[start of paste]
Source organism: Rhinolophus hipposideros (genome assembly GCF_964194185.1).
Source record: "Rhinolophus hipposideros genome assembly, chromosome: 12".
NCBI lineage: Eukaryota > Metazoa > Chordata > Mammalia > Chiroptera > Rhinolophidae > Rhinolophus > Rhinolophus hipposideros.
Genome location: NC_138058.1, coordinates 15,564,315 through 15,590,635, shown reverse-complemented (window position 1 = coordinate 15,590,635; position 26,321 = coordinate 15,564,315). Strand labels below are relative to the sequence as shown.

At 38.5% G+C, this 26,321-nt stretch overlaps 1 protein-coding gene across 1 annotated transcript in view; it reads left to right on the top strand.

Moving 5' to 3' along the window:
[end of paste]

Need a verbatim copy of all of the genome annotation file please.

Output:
Source organism: Rhinolophus hipposideros (genome assembly GCF_964194185.1).
Source record: "Rhinolophus hipposideros genome assembly, chromosome: 12".
NCBI lineage: Eukaryota > Metazoa > Chordata > Mammalia > Chiroptera > Rhinolophidae > Rhinolophus > Rhinolophus hipposideros.
Genome location: NC_138058.1, coordinates 15,564,315 through 15,590,635, shown reverse-complemented (window position 1 = coordinate 15,590,635; position 26,321 = coordinate 15,564,315). Strand labels below are relative to the sequence as shown.

At 38.5% G+C, this 26,321-nt stretch overlaps 1 protein-coding gene across 1 annotated transcript in view; it reads left to right on the top strand.

Moving 5' to 3' along the window: